How do I Become a Brewmaster?

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  • Written By: Matt Brady
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  • Last Modified Date: 10 February 2020
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A brewmaster is someone who oversees the brewing of beer. To become a brewmaster, you must possess a good understanding of how to blend and ferment three key ingredients: malted barley, yeast, and hops. Different variations on and measurements of these ingredients are what separate the different types of brew, from the lager to the ale to the specialty beer.

On a professional platform, a considerable amount of education and training is needed to become a brewmaster. Professional brewmasters are often responsible for running all brewing operations within a brewing company, including acting as manager to any necessary production staff. A precise understanding of the way the three key ingredients react with water, bacteria, and fungi during the fermentation process is a must. The larger the brewery, the more difficult and scientific the job. This is why larger breweries tend to hire individuals with not just considerable training in brewing techniques, but who also have a background in science and engineering.

In order to obtain the necessary training and education to become a brewmaster, you can enroll in a brewing institute or attend a university with fermentation science or brewing courses. Upon completing your education, it is often necessary to build up your skills in lower ranks of a brewery before attaining a brewmaster position. For most, the amount of time, effort, and patience it takes to become a brewmaster will be measured in years or even decades, particularly in larger breweries.


If it is not practical for you to attend professional training courses, you might want to begin working for a brewery as a delivery driver or assembly line worker, or part of the waitstaff at a local brew pub. Like most companies, breweries often try to hire from within, and may offer brewing apprenticeships. It may not sound illustrious, but getting a foot in the door could provide the means to making crucial connections, gaining hands-on experience, and ascending the ladder toward eventual brewmastering.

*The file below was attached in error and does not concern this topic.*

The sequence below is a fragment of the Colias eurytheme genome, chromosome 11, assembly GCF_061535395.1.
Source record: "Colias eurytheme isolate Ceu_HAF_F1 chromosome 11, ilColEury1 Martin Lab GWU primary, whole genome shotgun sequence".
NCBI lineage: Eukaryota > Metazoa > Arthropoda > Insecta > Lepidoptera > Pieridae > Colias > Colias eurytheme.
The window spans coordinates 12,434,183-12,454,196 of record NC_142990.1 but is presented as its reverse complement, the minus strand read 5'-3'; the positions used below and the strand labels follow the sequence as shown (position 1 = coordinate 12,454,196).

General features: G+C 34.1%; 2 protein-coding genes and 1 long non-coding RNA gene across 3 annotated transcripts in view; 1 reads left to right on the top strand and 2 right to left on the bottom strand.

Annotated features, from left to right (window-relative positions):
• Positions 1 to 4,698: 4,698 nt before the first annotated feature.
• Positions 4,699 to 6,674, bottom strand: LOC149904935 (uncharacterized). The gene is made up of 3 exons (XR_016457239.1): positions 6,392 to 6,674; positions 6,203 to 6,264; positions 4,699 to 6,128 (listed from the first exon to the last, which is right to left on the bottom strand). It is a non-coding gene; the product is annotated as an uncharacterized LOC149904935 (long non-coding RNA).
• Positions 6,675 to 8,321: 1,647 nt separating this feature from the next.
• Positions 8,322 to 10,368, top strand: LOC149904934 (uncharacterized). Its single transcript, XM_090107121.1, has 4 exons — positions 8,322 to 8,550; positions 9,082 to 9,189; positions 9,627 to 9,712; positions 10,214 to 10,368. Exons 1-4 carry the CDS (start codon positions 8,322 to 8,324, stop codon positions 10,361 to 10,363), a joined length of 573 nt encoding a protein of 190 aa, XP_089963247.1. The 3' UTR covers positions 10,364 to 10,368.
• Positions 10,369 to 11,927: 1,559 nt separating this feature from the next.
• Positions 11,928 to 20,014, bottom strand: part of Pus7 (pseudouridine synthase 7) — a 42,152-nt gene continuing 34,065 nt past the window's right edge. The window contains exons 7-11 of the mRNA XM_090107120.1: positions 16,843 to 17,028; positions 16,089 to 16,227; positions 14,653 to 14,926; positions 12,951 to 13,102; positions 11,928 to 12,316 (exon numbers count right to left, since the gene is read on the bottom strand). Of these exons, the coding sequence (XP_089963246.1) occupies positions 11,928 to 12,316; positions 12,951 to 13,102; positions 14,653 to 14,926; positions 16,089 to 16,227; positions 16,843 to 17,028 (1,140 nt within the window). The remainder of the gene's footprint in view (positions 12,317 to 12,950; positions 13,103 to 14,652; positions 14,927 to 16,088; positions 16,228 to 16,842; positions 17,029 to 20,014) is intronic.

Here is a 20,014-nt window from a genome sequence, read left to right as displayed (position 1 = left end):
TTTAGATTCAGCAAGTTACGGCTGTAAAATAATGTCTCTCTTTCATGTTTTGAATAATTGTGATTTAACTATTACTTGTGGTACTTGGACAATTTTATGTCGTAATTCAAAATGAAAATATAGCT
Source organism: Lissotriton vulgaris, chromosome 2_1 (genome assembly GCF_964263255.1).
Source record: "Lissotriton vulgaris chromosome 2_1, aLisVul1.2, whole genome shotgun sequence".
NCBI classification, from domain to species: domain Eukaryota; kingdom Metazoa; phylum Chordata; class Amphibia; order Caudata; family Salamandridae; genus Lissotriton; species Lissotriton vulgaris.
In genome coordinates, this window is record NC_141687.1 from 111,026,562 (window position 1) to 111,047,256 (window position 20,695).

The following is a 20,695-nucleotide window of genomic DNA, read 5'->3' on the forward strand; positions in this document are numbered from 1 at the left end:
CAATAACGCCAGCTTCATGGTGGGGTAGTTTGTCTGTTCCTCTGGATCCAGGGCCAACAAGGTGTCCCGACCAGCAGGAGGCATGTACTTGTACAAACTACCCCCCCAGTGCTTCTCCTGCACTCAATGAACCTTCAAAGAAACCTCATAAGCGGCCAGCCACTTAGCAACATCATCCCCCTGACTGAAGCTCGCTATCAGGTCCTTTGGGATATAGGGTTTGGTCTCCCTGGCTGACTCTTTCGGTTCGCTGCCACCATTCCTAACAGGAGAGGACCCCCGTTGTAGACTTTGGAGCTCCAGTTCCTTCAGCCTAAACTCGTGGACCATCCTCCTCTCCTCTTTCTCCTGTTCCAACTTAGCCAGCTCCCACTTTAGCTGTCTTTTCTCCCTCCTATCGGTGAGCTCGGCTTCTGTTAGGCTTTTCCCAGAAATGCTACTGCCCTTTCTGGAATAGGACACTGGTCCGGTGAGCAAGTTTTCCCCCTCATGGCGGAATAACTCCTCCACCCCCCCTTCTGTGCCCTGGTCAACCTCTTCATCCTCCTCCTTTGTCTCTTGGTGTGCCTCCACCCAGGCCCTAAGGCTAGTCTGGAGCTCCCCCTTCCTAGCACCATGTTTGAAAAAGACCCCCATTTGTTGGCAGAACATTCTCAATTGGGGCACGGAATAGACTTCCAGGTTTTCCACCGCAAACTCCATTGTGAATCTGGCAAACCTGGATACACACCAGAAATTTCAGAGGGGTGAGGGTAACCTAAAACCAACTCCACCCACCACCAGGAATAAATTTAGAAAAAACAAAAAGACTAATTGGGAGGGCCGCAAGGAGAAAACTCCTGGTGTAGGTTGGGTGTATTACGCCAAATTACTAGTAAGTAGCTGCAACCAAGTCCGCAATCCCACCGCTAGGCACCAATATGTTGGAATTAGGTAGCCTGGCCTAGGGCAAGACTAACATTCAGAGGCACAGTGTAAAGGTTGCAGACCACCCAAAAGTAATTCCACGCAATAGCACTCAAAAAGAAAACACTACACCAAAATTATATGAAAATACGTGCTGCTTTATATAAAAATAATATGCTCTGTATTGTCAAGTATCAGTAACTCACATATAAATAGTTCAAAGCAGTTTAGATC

An alternate route is to become a professional home brewer. It is legal in many regions to brew beer for consumption straight out of your home. Becoming a self-established brewmaster is no easy road, but there are advantages to this route.

In a microbrewing operation, you often have more freedom to experiment with craft beers, which combine the malted barley, yeast, and hops with imaginative blends of flavors and ingredients. These craft brews compete well with larger breweries that stick purely to traditional ales and lagers. There are stores that provide tools for brewing, bottling, and kegging beer to help you brew at home. Success stories abound of start-up breweries initially run out of a brewer's basement. Before embarking on such an endeavor, you should make sure you are in compliance with local beer codes and licenses.


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